“‘How To Survive’ is an anthem for those who have been the receiving end of unmerited unmerited and targeted hatred and abuse,” Pauley said.  “It’s for the kid who was bullied, beat up and ignored in school.  It’s for the teenager who was told they’ll never amount to anything and that their thoughts, feelings and opinions don’t matter to the world.  It’s for the person who has been told that they’re worthless, useless or not good enough time and again.  It’s for the person who has been repeatedly targeted by those who only seek to tear others around them down.”

He added, “This song is for them.  This song is for me.  I am them, and I’m still standing.  So, turn it up.  Feel the rage.  If you, too are that person, you will know it well, and it will greet you like an old friend.”

 

 

Courtesy: Rise Records/Atom Splitter PR

Audiences nationwide will get to hear ‘How To Survive’ and much more music from Of Mice & Men during the band’s current North American tour.  The tour started Feb. 21 and runs through May 18, with a short break between March and April to allow Of Mice and Men’s members to rest and recharge.

The tour’s current schedule is noted below.

OF MICE & MEN ON TOUR:
WITH NOTHING MORE:

3/7 — Pittsburgh, PA — Stage AE
3/8 — Philadelphia, PA — The Fillmore
3/10 — New York, NY — Playstation Theater
3/11 — New Haven, CT — Toad’s Place
3/12 — Boston, MA — House of Blues
3/13 — Silver Spring, MD — The Fillmore
3/15 — Charlotte, NC — The Fillmore
3/16 — Atlanta, GA — Buckhead Theater
3/17 — Tampa, FL — The Ritz
3/19 — New Orleans, LA — The Fillmore
3/20 — Houston, TX — Revention Center
3/22 — Dallas, TX — Southside Ballroom
3/23 — San Antonio, TX — Aztec Theatre

WITH BEARTOOTH, HANDS LIKE HOUSES, + DEAD AMERICAN:
4/19 — Fargo, ND — Sanctuary Event Center
4/20 — Sioux City, IA — Anthem at Hard Rock Casino
4/21 — Wichita, KS — Cotillion
4/23 — Des Moines, IA — Wooly’s
4/24 — Springfield, MO — The Complex
4/25 — Memphis, TN — Minglewood
4/27 — Houston, TX — So What?! Music Festival
4/28 — New Orleans, LA — Southport Hall
4/30 — Nashville, TN  — Cannery Ballroom
5/1 — Birmingham, AL — Iron City
5/3 — Jacksonville, FL — Welcome to Rockville*
5/— Pensacola, FL — Vinyl Music Hall
5/6 — Knoxville, TN — The Mill & Mine
5/8 — Louisville, KY — Mercury Ballroom
5/9 — Lancaster, PA — Chameleon Club
5/10 — Rockingham, NC — Epicenter Festival*
5/12 — Sayreville, NJ — Starland Ballroom
5/13 — Poughkeepsie, NY — The Chance
5/14 — Providence, RI — The Strand
5/15 — Buffalo, NY — Town Ballroom
5/17 — Columbus, OH — Sonic Temple Festival*
5/18 — Chicago, IL  — Chicago Open Air+
* No Of Mice & Men, Dead American
+Beartooth Only

More information on Of Mice & Men’s new single, tour dates and more is available online now at:

 

Websitehttp://www.ofmiceandmenofficial.com

Facebookhttp://www.facebook.com/ofmice

Twitterhttp://twitter.com/OMandM

 

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Classic Creature Feature Gets Great Re-Issue Thanks To Shout! Factory

Courtesy: Shout! Factory/Scream Factory/Universal International

Shout! Factory and its horror arm, Scream Factory are taking sci-fi fans back in time again next month with the release of yet another one of Universal Pictures’ timeless creature features.

The Deadly Mantis is scheduled for release on March 19 on Blu-ray.  The classic low-budget b-flick was lambasted by critics following its theatrical debut on May 26, 1957.  The criticisms focused on items, such as its overt use of stock footage and re-use of sets.  While it hardly received a warm welcome in its debut, The Deadly Mantis has since gone on to become a cult favorite among sci-fi fans and movie buffs alike, but has been difficult to find on DVD and Blu-ray.  That is until now.  This new re-issue of The Deadly Mantis is another welcome addition to the library of any of the noted audiences.  That is proven in part through the movie’s story.  Its bonus content adds even more interest and appeal to its presentation as its story.  The Blu-ray’s average price point rounds out the most important of its elements.  Each item noted here is important in its own way to the whole of the movie.  All things considered, they make The Deadly Mantis’ new Blu-ray re-issue another welcome watch for sci-fi fans and movie buffs alike.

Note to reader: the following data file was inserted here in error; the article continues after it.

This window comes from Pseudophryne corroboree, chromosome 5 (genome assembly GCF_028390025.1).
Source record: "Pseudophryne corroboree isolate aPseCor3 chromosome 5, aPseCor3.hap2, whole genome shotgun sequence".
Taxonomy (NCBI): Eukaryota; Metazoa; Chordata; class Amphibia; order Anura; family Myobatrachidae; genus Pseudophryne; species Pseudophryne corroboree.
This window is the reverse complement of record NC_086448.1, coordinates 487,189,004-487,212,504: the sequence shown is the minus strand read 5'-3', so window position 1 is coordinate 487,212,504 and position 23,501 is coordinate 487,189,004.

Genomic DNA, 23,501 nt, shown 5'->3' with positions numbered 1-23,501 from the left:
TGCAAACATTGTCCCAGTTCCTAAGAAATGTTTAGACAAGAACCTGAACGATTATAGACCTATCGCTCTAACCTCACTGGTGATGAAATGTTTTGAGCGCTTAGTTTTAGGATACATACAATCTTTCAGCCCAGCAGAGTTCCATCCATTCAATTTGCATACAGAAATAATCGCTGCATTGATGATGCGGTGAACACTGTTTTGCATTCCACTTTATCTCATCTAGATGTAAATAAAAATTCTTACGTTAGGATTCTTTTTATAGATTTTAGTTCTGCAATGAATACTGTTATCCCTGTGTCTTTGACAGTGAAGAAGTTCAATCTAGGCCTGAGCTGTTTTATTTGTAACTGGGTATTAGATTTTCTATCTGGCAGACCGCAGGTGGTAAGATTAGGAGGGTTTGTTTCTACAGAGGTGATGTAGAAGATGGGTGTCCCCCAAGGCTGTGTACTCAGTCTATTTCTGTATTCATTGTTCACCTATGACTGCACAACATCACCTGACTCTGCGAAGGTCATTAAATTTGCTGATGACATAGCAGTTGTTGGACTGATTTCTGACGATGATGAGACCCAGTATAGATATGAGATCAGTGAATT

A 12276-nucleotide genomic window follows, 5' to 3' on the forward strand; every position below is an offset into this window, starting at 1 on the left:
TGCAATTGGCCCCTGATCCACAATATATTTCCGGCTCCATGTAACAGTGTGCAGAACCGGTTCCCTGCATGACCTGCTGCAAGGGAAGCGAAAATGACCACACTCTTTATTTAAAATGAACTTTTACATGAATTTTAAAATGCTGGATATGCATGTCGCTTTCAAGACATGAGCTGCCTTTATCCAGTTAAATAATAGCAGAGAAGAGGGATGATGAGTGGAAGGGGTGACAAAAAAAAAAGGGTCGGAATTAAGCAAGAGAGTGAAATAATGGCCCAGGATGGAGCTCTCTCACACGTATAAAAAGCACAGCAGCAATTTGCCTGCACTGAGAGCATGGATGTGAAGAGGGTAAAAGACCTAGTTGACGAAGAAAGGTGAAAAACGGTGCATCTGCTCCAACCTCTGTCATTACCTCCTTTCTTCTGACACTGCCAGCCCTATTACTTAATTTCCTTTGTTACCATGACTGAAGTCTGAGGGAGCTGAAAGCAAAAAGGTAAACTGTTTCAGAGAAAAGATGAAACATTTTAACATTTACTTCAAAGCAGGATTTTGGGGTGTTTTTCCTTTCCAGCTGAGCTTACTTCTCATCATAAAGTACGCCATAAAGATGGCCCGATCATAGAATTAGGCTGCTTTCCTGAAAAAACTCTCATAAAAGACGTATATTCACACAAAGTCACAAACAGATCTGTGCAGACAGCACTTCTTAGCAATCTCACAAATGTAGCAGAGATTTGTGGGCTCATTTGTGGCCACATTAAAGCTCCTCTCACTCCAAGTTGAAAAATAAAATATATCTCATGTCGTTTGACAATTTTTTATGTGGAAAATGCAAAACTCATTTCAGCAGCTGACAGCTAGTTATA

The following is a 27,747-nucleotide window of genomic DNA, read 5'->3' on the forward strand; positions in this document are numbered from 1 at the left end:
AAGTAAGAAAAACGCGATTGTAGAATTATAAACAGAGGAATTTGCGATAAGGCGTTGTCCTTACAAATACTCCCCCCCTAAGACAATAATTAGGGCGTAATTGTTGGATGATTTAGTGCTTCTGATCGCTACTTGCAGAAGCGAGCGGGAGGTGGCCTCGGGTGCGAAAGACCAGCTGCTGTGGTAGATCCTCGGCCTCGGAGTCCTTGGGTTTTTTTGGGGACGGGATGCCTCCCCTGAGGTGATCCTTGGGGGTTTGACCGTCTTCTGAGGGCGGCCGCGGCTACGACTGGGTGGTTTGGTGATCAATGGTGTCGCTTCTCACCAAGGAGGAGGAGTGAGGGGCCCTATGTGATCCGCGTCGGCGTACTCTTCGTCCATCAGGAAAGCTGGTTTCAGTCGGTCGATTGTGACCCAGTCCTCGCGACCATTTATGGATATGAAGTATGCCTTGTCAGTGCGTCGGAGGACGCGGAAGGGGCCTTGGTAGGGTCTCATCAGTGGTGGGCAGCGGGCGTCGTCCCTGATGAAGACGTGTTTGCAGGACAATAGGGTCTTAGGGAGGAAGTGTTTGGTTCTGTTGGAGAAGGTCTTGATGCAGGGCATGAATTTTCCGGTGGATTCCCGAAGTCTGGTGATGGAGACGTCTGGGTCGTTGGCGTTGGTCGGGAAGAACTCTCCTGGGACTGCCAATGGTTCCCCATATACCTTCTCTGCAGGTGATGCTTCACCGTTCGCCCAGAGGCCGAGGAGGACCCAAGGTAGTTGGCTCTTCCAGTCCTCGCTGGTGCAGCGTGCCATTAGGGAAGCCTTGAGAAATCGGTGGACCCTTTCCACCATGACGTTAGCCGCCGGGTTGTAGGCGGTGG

The upcoming Blu-ray re-issue of Universal International Pictures’ 1957 creature feature The Deadly Mantis is a presentation that will appeal to cinephiles across the board.  That is proven in part through its story.  The story focuses on the introduction of a giant prehistoric praying mantis into the 20th century world and mankind’s efforts to stop the creature before it has any chance to reproduce.  The story was hardly the only one of its kind at the time, having been preceded by Them! in 1954, Tarantula in 1955, and Attack of the Crab Monsters only three months prior to the debut of The Deadly Mantis.  The latter of that trio – one of famed director Roger Corman’s creations – was an Allied Pictures presentation, unlike the other two mentioned here.  This is important to note as it was just one part of what was a much bigger cinematic trend at that point in time.  Considering the bigger trend being presented, what makes this movie stand out is that it did not center on giant mutant creatures that came to be as a result of the military’s nuclear testing.  Rather, the mantis simply existed millions of years ago, and was freed from its cryogenic slumber (of sorts) as the overarching result of a volcanic eruption thousands of miles away in the Earth’s southern hemisphere.  Film historian Tom Weaver addresses this scientific approach during his bonus commentary.  This will be discussed a little later on.  Getting back on the subject at hand, the story at the center of The Deadly Mantis might have seemed silly at the time, but considering the scientific advancements and discoveries that have been made in the current age, it makes the story more believable.  That ability of audiences to suspend their disbelief (even today) due to the story’s setup, ensures even more, viewers’ maintained engagement and entertainment.  Now given, missiles and fire being unable to bring down the giant beast seems a bit of a stretch, considering it is just a giant praying mantis.  That thing must have had an exoskeleton made of titanium, especially considering what ultimately ended its reign of terror.  That aside, the reality that giant beasts did in fact exist at one time in reality, and that scientists even today are in fact, trying to clone other giant beasts (E.g. wooly mammoths and saber-tooth tigers) makes this story that much more believable, and in turn enjoyable.  The ability of audiences to suspend their disbelief with this movie’s story is just one part of what makes the movie such a joy for sci-fi fans and movie buffs alike.  The movie’s bonus content adds even more enjoyment to the movie’s presentation.